Schools shut and hundreds attend rally over pensions

Lincoln rally About 500 people took part in a protest march in Lincoln

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More than 100 out of 367 schools and academies in Lincolnshire have been closed as staff took action over public sector pensions.

About 500 people attended a rally at Drill Hall in Lincoln to protest against government plans to reform public sector pensions.

The 24-hour walkout caused disruption to services across the county.

The government said with people living longer, reforms to public sector pensions were desperately needed.

Chancellor George Osborne said: "The strike is not going to achieve anything, it's not going to change anything."

In Lincoln, about 500 people took part in a march from Tentercroft Street car park to the city's Drill Hall.

Speaking at the rally, Nick Parker from the Public and Commercial Services (PCS) union said: "The government says we should work harder for less but I say no to working longer and no to poverty in retirement.

At the scene

David McKenna

BBC News, Lincoln

More than 500 people gathered in Lincoln to be part of what union leaders called the largest protest the city has seen in modern times.

The march set off from Tentercroft Street car park in the city centre and made its way up the busy High Street, where onlookers shouted messages of support and car drivers sounded their horns.

The march culminated in a rally at the Drill Hall theatre, where union leaders spoke of further action if the government did not listen.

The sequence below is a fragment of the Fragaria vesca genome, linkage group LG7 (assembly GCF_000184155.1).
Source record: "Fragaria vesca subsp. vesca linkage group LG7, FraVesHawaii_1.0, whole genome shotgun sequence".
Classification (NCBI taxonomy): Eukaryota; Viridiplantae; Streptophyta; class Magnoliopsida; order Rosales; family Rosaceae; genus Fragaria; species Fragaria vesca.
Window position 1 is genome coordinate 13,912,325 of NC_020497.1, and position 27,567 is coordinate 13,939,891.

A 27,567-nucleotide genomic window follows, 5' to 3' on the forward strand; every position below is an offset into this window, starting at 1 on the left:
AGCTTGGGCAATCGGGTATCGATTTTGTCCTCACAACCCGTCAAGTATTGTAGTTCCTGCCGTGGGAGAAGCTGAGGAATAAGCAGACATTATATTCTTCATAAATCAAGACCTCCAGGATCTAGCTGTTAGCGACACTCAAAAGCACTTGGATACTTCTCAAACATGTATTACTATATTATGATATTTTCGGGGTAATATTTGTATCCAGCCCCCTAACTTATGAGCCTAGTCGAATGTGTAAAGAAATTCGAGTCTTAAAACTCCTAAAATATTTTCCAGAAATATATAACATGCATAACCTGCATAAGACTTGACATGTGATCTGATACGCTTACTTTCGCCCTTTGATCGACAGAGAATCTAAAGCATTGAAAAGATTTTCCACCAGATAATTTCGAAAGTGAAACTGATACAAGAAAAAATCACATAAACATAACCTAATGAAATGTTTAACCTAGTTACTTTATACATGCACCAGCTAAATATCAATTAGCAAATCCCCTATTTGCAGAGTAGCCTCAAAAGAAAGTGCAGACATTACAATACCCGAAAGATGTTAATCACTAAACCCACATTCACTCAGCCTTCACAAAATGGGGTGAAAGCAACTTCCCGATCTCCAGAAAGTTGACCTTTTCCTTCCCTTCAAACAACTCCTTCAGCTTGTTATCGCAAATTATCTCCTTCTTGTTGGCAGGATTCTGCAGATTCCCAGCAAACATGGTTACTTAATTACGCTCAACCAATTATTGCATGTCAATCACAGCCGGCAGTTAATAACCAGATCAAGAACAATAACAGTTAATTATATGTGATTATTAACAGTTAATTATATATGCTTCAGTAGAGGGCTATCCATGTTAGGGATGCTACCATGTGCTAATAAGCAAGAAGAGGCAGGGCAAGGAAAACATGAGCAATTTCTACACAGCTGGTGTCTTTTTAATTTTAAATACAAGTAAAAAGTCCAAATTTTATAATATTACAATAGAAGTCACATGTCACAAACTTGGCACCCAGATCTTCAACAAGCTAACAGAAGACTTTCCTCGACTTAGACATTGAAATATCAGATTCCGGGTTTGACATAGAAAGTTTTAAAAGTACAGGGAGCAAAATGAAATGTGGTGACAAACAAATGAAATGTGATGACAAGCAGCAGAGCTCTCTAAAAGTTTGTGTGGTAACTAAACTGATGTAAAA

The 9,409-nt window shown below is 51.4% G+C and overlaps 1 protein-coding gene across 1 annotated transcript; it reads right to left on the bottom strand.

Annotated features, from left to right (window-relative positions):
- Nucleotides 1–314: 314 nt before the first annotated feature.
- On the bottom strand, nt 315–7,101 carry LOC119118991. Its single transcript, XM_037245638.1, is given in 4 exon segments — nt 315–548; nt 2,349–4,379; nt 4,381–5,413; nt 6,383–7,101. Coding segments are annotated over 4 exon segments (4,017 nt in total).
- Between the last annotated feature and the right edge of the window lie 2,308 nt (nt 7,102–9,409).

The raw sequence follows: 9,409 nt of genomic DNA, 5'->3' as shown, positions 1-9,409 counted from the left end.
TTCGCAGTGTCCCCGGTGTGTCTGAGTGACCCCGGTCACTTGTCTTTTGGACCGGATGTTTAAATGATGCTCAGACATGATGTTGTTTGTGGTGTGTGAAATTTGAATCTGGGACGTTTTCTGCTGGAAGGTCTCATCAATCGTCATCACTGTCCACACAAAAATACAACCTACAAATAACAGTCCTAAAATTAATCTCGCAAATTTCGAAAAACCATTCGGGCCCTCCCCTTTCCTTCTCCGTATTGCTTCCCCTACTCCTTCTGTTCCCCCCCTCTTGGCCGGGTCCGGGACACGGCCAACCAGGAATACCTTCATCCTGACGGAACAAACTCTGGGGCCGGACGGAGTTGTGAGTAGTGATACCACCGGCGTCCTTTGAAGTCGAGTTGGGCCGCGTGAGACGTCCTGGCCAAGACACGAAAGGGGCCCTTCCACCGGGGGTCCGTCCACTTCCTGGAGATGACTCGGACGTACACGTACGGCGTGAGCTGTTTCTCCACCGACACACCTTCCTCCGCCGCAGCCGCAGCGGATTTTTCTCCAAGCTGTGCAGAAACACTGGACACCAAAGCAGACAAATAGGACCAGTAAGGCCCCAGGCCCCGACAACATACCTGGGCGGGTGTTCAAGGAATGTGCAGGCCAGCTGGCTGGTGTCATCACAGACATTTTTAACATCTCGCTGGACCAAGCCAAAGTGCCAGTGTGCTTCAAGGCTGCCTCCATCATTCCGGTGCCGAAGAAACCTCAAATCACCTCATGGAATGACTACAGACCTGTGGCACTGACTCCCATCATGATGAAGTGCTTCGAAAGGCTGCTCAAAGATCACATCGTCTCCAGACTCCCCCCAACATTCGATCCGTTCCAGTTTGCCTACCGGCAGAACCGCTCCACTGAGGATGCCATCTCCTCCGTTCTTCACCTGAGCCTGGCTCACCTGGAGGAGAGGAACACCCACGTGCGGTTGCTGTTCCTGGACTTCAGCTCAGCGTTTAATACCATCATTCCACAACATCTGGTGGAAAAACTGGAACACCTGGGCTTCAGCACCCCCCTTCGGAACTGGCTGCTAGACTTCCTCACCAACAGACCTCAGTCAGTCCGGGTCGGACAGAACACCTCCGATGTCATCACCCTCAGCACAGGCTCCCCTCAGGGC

John Sharman, Lincolnshire branch secretary of local government union Unison, said the government had launched a scandalous and deliberate attack on public services and was blaming everyone except the banks.

The march will go down in the record books as one of the largest co-ordinated strikes Lincoln has witnessed since the General Strike in 1926.

"The NHS, free state education and benefits are all under threat. We are sending a clear message that they need to keep their grubby hands off our pension."

Chris Walls, head teacher at the Giles Academy in Old Leake, near Boston, said: "My teachers have had a lot of difficulty in reaching the decision that they've made to come to work today.

"This is a very legitimate claim against the government and as employers they should not be trying to change the contracts of teachers and other public sector workers without their consent.

"Let's take the government to the High Court for 10 years - I'd pay another £100 a year and I'm sure other teachers would.

"Over a 10-year period that would be £500m and I think that's enough to pay a few barristers."

Lincolnshire County Council said more than 300 workers at the authority took part in the industrial action. This equates to about 10% of the workforce.

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